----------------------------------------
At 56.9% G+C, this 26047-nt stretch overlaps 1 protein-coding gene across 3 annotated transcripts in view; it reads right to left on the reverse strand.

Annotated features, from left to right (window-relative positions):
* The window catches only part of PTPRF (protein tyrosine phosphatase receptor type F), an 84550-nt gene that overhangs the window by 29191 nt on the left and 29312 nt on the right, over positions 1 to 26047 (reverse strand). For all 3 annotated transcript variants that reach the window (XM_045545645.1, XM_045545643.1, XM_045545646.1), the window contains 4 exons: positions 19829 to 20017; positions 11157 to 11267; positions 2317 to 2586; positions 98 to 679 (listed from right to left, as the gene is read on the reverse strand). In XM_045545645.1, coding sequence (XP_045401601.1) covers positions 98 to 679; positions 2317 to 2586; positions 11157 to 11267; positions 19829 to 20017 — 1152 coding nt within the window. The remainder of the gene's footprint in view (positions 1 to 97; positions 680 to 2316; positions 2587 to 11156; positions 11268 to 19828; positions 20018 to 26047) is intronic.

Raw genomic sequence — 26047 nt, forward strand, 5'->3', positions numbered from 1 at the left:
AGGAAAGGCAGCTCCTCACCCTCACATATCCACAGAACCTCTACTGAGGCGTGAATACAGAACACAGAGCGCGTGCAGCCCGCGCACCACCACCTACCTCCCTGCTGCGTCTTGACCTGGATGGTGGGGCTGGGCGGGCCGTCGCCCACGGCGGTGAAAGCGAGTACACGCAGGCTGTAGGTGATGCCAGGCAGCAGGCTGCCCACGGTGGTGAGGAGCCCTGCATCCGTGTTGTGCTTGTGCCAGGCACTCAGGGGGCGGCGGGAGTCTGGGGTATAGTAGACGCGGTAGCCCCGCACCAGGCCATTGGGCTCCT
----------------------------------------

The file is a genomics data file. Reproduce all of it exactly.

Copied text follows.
At 56.9% G+C, this 26047-nt stretch overlaps 1 protein-coding gene across 3 annotated transcripts in view; it reads right to left on the reverse strand.

Annotated features, from left to right (window-relative positions):
* The window catches only part of PTPRF (protein tyrosine phosphatase receptor type F), an 84550-nt gene that overhangs the window by 29191 nt on the left and 29312 nt on the right, over positions 1 to 26047 (reverse strand). For all 3 annotated transcript variants that reach the window (XM_045545645.1, XM_045545643.1, XM_045545646.1), the window contains 4 exons: positions 19829 to 20017; positions 11157 to 11267; positions 2317 to 2586; positions 98 to 679 (listed from right to left, as the gene is read on the reverse strand). In XM_045545645.1, coding sequence (XP_045401601.1) covers positions 98 to 679; positions 2317 to 2586; positions 11157 to 11267; positions 19829 to 20017 — 1152 coding nt within the window. The remainder of the gene's footprint in view (positions 1 to 97; positions 680 to 2316; positions 2587 to 11156; positions 11268 to 19828; positions 20018 to 26047) is intronic.

Raw genomic sequence — 26047 nt, forward strand, 5'->3', positions numbered from 1 at the left:
AGGAAAGGCAGCTCCTCACCCTCACATATCCACAGAACCTCTACTGAGGCGTGAATACAGAACACAGAGCGCGTGCAGCCCGCGCACCACCACCTACCTCCCTGCTGCGTCTTGACCTGGATGGTGGGGCTGGGCGGGCCGTCGCCCACGGCGGTGAAAGCGAGTACACGCAGGCTGTAGGTGATGCCAGGCAGCAGGCTGCCCACGGTGGTGAGGAGCCCTGCATCCGTGTTGTGCTTGTGCCAGGCACTCAGGGGGCGGCGGGAGTCTGGGGTATAGTAGACGCGGTAGCCCCGCACCAGGCCATTGGGCTCCT